Due to COVID-19, social distancing and group size restrictions, Bow Valley College was unable to hold our annual land-based sage harvesting event. This event invites those interested in learning from a Traditional Knowledge Keeper, and experiencing a sage harvest, where we collect sage for use in the Iniikokaan Centre, the Indigenous Student hub and support centre at Bow Valley’s downtown campus.
In lieu of our harvesting event, we had a safe, socially distanced visit with Blackfoot Elder Miiksika’am (Red Crane), Clarence Wolfleg Sr., from the Siksika Nation, where he shared an Omahkitapii isksinimatstaksin, stories and lessons on gathering sage. Clarence is a respected Elder and teacher, and we are deeply grateful for his unique Blackfoot perspective and traditional knowledge, and the insight it brings to the many different oral histories, perspectives, and Nations we welcome at Iniikokaan.
WHEN TO HARVEST SAGE
We joined Elder Clarence on a beautiful summer day in July. It was a perfect time to gather sage as many are also doing so preparing for seasonal traditional ceremonies. It was just after mid-summer, toward the end of July, when the plant starts to bloom but before it goes to seed. The season typically ends in the third and fourth week of August and before the first frost.
WHERE TO FIND SAGE
The best place to look for sage on the prairie is where the seeds, blowing in the wind, settle near clusters of low bushes, most often in small depressions and valleys in the landscape. While they can survive in the dry of the prairie, it is here that they can find the moisture they need to grow. Pick sage only where you are permitted to do so.
BEFORE HARVESTING SAGE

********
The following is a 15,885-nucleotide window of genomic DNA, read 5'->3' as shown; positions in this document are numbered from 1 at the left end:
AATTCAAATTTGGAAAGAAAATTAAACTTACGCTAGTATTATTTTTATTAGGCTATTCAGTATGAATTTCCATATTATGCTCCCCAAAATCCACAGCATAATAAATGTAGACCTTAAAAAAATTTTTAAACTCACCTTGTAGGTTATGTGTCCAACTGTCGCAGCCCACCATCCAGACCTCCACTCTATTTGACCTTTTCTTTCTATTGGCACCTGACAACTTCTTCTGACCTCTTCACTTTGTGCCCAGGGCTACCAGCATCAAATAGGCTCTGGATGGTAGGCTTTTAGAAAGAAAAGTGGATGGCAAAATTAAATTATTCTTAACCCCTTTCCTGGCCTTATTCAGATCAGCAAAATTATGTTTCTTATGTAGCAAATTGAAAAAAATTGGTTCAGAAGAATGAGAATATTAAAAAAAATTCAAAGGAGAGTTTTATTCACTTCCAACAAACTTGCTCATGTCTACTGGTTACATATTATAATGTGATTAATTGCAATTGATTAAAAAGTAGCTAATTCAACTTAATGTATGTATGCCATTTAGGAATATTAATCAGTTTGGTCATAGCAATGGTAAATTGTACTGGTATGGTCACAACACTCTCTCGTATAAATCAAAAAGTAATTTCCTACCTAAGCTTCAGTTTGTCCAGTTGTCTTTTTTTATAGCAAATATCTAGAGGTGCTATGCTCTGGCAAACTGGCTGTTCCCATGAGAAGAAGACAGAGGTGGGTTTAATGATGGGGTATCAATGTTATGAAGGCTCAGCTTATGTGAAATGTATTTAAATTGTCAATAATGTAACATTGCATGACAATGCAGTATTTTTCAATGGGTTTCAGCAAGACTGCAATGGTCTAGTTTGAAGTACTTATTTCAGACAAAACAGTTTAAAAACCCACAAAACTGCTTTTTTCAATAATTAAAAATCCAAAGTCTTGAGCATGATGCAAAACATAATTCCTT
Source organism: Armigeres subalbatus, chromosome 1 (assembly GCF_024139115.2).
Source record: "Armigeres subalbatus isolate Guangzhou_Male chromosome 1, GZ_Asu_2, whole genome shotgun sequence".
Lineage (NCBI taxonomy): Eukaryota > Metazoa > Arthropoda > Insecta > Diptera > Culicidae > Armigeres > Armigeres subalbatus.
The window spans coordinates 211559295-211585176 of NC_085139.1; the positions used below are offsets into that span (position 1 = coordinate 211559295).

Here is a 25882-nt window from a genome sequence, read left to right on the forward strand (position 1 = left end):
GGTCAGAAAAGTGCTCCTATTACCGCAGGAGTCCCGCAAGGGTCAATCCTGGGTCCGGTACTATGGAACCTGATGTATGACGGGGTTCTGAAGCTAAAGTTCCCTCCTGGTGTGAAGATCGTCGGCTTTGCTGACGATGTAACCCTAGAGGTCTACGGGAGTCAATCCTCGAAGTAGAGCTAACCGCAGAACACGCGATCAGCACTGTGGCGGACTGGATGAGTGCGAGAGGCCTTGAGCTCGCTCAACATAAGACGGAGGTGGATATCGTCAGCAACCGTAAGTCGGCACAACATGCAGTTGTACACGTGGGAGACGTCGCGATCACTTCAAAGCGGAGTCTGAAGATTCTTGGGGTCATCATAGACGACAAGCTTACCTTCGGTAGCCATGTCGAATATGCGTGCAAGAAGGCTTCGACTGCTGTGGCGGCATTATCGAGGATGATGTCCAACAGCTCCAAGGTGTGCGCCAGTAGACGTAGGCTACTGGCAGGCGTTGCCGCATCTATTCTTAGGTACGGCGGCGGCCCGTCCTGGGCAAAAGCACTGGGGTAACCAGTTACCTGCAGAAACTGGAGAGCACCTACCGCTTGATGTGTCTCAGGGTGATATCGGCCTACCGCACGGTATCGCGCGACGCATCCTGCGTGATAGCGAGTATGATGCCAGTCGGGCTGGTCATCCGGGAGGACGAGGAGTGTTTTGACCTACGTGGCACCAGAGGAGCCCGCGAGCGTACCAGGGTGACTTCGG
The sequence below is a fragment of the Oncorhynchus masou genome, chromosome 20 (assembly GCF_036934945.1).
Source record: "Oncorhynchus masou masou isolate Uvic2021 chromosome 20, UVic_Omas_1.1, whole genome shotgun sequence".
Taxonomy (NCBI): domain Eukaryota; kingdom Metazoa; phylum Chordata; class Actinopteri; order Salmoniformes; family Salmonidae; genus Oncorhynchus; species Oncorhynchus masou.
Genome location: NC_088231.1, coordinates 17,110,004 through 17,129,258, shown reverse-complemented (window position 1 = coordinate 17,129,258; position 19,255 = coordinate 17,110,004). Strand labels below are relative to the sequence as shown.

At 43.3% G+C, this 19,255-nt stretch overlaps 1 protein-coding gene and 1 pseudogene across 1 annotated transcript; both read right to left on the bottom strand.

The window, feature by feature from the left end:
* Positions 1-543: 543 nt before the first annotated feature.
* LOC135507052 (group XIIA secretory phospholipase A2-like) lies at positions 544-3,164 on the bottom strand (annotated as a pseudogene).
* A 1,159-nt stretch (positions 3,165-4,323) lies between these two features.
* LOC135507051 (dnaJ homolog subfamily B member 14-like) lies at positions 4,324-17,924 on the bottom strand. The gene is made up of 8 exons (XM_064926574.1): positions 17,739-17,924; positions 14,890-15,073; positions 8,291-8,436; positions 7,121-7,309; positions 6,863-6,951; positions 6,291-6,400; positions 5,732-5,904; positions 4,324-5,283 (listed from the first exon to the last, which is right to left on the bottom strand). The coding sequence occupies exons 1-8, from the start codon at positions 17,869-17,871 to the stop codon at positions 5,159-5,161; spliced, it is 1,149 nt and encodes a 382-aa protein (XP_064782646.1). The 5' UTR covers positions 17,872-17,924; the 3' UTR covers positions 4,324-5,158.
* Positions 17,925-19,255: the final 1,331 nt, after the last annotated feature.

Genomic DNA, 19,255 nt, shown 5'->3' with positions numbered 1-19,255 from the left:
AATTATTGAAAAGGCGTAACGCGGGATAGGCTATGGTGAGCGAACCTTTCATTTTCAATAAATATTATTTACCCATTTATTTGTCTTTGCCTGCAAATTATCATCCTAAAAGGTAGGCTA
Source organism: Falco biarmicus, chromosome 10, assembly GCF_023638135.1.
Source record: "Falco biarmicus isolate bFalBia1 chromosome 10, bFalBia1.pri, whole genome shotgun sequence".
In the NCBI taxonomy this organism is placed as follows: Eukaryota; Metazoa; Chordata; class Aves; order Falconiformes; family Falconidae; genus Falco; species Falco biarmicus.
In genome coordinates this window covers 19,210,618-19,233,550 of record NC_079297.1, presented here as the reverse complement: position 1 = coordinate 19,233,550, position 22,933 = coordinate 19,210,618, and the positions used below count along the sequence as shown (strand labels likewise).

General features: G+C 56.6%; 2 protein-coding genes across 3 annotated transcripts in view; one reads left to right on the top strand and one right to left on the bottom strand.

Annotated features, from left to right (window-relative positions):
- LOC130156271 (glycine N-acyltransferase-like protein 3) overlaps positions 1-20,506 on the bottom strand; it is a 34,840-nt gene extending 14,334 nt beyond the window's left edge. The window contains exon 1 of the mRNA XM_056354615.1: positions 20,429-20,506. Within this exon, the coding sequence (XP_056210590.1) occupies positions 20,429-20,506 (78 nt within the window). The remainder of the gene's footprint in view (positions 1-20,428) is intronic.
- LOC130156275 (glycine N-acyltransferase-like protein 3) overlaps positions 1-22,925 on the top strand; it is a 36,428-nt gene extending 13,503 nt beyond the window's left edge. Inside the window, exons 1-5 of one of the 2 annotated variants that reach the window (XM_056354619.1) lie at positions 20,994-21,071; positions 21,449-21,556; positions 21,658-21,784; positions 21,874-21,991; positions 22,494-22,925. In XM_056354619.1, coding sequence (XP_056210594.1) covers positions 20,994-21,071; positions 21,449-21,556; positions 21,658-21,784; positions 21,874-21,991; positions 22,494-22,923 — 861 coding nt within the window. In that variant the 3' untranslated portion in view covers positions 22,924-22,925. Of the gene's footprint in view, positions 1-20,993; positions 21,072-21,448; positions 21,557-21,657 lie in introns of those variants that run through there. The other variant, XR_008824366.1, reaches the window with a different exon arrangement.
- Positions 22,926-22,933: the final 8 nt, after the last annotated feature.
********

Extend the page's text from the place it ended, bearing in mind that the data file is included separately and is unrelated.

Before you begin harvesting sage, make an offering of tobacco, another traditional medicine with its own history, to convey gratitude. For example, one might say, “We thank the Elders for teaching us the way of the Niitsitapi and we have not forgotten them. We are thankful to Mother Earth who gives us medicine for smudging and ceremony.” Place any sort of tobacco on the ground at the beginning of the harvesting with good intentions, a pure heart and think about what you will use the medicine for.
HOW TO PICK SAGE
When you pick sage, take only what you need – do not harvest the whole plant unless you have the transferred spiritual rights to do so. Cut or break the plant about four inches above the ground, leaving enough leaves for the plant to continue growing.
HOW TO STORE SAGE
Traditionally, sage is hung on a tripod on the west side of a teepee, near the teepee owner, or next to the Medicine Person. Today, it is common to bundle the sage, tie it together at one end, and hang it in a cool, dry place to dry. Once dried, the sage leaves can be wrapped in cloth for later use, formed into a small ball and used for ceremony, often called Smudging.
HOW TO USE SAGE
All medicines are to be treated with respect and gratitude. Every step of the gathering process has a story. For the sake of brevity, we will limit this to some universal experiences that may help during this time of isolation.
Elder Clarence says, “If you are thankful and take only the sage you need, you can use it to create balance and peace in your life. Burn sage when you are feeling sad or depressed. Sage is said to help calm you if you are restless and experiencing trouble with sleep. Sage is also used to cleanse the stomach and to clear up digestive issues. We use sage when we Smudge – this is the time we make our spirit ready for teachings, and to clear and calm our minds, our Spirits, and our emotions, according to the Elders.”
Elder Clarence concluded our lesson on sage gathering with these words, “Now that I have reached the winter part of my life, I will teach people who want learn about how to use sage, how to understand the way we use things we find on the land. If they like what I teach them and they want to learn more, I will teach them. But they need to ask for the right to know these things, which is why we have to burn the sage, why we Smudge. We must make an offering. We have to say thank you. And then, I can tell you my story.”
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